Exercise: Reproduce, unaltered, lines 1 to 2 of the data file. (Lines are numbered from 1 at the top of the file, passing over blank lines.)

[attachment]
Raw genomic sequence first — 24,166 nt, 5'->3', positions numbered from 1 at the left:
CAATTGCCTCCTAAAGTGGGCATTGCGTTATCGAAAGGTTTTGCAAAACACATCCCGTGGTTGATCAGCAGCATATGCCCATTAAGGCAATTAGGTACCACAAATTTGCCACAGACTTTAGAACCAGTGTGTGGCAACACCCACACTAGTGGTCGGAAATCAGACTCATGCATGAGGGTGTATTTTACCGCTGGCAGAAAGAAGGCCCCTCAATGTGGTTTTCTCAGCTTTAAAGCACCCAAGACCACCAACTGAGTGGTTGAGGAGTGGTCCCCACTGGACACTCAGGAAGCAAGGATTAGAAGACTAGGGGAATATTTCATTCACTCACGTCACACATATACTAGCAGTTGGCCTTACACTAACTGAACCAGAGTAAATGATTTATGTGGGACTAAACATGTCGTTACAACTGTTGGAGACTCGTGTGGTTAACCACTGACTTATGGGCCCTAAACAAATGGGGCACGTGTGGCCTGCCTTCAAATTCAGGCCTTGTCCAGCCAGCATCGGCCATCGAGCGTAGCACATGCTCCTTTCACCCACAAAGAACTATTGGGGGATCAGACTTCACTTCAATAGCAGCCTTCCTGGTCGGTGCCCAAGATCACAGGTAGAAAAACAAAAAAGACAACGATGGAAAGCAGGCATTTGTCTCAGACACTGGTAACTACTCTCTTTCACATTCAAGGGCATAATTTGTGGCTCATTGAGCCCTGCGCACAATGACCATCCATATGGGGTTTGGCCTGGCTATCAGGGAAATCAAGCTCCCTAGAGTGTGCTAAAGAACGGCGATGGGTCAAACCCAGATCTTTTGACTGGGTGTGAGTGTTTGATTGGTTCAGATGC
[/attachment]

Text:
Raw genomic sequence first — 24,166 nt, 5'->3', positions numbered from 1 at the left:
CAATTGCCTCCTAAAGTGGGCATTGCGTTATCGAAAGGTTTTGCAAAACACATCCCGTGGTTGATCAGCAGCATATGCCCATTAAGGCAATTAGGTACCACAAATTTGCCACAGACTTTAGAACCAGTGTGTGGCAACACCCACACTAGTGGTCGGAAATCAGACTCATGCATGAGGGTGTATTTTACCGCTGGCAGAAAGAAGGCCCCTCAATGTGGTTTTCTCAGCTTTAAAGCACCCAAGACCACCAACTGAGTGGTTGAGGAGTGGTCCCCACTGGACACTCAGGAAGCAAGGATTAGAAGACTAGGGGAATATTTCATTCACTCACGTCACACATATACTAGCAGTTGGCCTTACACTAACTGAACCAGAGTAAATGATTTATGTGGGACTAAACATGTCGTTACAACTGTTGGAGACTCGTGTGGTTAACCACTGACTTATGGGCCCTAAACAAATGGGGCACGTGTGGCCTGCCTTCAAATTCAGGCCTTGTCCAGCCAGCATCGGCCATCGAGCGTAGCACATGCTCCTTTCACCCACAAAGAACTATTGGGGGATCAGACTTCACTTCAATAGCAGCCTTCCTGGTCGGTGCCCAAGATCACAGGTAGAAAAACAAAAAAGACAACGATGGAAAGCAGGCATTTGTCTCAGACACTGGTAACTACTCTCTTTCACATTCAAGGGCATAATTTGTGGCTCATTGAGCCCTGCGCACAATGACCATCCATATGGGGTTTGGCCTGGCTATCAGGGAAATCAAGCTCCCTAGAGTGTGCTAAAGAACGGCGATGGGTCAAACCCAGATCTTTTGACTGGGTGTGAGTGTTTGATTGGTTCAGATGC